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Stocks Buying Guide

If you don’t have all your holiday gifts purchased, or perhaps you can’t think
of what to give the person who has everything, then consider stocks instead of
socks. If buying, or giving, stocks isn’t something you feel comfortable with,
here’s a quick course on how to get started.

Although many people view the stock market as risky, over the long run it has
generally performed better than any other investment.

Over the past 75 years, the Standard & Poor’s Index, representing the 500
largest companies, increased an average 11 percent a year, nearly four times the
average annual inflation rate of 3 percent during that time.

The stock market this year has produced an effect much like a roller-coaster ride-long,
steady climbs, followed by stomach-churning declines.

Wall Street’s top economists and strategists expect this volatility to continue
for five more years, with an annualized return of 9 percent, according to a survey
of 66 international investment institutions by the accounting firm of KPMG Peat
Marwick.

The year 2001 should be a moderately good one for stocks even though it’s the
first year-traditionally one of the worst-of a new four-year election cycle, notes
Richard McCabe, chief market analyst for Merrill Lynch & Co. Inc., one of
the world’s premier stockbrokers.

Now also could be a good time to get started on, or perhaps add to, your stock
funds in the 401(k) retirement plan at work.

The market tends to perform better in colder months, especially in January, according
to the Hulbert Financial Digest. Part of this can be traced to more money becoming
available for investing because of holiday gifts and year-end maturing of bank
certificates of deposit.

The most important thing to do before investing is to educate yourself. Take a
class from a local college or brokerage house. Go to the library and read the
financial magazines, or perhaps take a trial subscription to one of the dozens
of market newsletters advertised on the CNBC television network or in Barron’s,
the financial weekly.

Stock prices are influenced by investor expectations of a company’s earnings,
the national economic outlook, and interest rates, as well as rumor, inference,
and innuendo.

No one can say for sure that a stock will increase in value. Yet, despite the
"crashes" during the 1930s and again in October 1987, the market is
at a higher overall level today.

To make money in the market, be prepared to hold your investment for a year. It
may even take three years before you will see a real return.

Warren Buffett, one of the nation’s wealthiest, believes that if you cannot be
in the market for 10 years, you should not be in it for 10 

minutes.

In general, the younger you are, the more risk you can afford to take with your
investments.

For example, a 30-year-old single person with good career prospects may choose
high-growth, high-risk stocks that don’t pay a dividend, but are expected to increase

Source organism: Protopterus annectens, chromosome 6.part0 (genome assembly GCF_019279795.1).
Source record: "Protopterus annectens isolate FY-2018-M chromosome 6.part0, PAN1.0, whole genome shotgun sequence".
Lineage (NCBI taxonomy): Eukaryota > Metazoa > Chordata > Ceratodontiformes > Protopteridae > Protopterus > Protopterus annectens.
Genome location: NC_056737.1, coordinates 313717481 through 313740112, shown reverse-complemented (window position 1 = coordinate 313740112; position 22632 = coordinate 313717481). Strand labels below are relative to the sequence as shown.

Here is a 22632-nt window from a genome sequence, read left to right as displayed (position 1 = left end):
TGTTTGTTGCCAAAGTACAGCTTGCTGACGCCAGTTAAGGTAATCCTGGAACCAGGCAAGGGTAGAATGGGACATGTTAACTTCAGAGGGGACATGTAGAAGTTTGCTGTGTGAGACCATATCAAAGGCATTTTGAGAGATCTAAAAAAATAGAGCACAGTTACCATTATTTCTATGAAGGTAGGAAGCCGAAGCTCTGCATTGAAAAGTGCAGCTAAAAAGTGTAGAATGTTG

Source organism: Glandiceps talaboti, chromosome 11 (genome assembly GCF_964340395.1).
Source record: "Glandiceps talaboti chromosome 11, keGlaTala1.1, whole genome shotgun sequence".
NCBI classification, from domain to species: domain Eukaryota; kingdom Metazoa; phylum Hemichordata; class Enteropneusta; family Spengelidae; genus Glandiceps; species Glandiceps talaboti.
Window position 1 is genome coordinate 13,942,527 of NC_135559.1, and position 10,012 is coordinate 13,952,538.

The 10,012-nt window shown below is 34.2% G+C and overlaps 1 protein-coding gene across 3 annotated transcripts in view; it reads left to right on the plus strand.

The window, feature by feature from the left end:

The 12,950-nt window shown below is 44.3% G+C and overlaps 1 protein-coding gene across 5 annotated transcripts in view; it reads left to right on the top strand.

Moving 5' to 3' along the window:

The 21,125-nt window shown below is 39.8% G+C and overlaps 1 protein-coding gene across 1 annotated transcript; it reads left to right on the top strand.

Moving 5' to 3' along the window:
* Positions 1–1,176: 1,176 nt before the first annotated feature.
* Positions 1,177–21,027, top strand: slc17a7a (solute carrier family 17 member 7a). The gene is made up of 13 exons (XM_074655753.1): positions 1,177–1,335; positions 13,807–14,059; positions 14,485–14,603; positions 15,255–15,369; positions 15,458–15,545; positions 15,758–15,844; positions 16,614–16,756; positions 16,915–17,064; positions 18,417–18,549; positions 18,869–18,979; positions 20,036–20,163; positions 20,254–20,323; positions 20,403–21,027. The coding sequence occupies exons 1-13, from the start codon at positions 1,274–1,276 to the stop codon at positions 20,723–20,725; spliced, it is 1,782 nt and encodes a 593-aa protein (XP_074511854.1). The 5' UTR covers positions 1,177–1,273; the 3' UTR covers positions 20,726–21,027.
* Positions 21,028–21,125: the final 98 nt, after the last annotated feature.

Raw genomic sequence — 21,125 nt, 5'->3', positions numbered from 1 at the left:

in value. A 55-year-old, on the other hand, may favor stocks that pay steady dividends,
but grow at a slower rate.

A suggestion to determine how much of your portfolio should be in stocks or more
conservative government bonds: subtract your age from 100. If you are 60, then
40 percent should be in stocks; if you are 40, then 60 percent should be in stocks.

How to determine what stock to buy, once the decision has been made to invest?
Many financial advisors suggest investing in companies you’re familiar with, such
as the manufacturer of the car you drive, or the chain store where you like to
shop for groceries or housewares. If still reluctant to buy only one stock, then
consider purchasing a professionally managed mutual fund, which usually holds
25 to 100 or more stocks in its portfolio to smooth out the risk of any one stock
going bad.

You can buy a mutual fund through a stockbroker, who will usually add a sales
charge to the purchase price. Or you can buy no-load (no sales charge) funds directly
from the company itself or through an organization like the American Association
of Retired Persons.

Some funds require only a small amount, perhaps $50 or so to open an account,
while others require as much as $2,000. Some funds waive the usual investment
minimums for people who sign up to have $50 or more transferred each month from
a bank account to the fund.

Not everyone can take the ups and downs of the stock market. If you don’t have
the nerves for risk, you are better off staying with steadier, more conservative
investments.

If you prefer dealing with banks or credit unions and want an investment that
is federally insured, stay with certificates of deposit, which have guaranteed
rates of return.

Other totally safe investments are Treasury bills, bonds and notes, and U.S. savings
bonds.

The economy could enjoy a few more years of healthy growth if consumers return
to more cautious behavior and stop overspending, writes Gary Thayer, chief economist
for A. G. Edwards, in the investment firm’s Money Talks newsletter.

"The economy tends naturally to grow. There is nothing that says the economy
must have a recession every few years," writes Thayer.

Resources for educating yourself on stocks:

Barron’s

Business Week

Fortune

Hulbert Financial Digest

Investor’s Business Daily

Money

Money Talks

Moody’s

Morningstar

Standard & Poor’s

The Wall Street Journal

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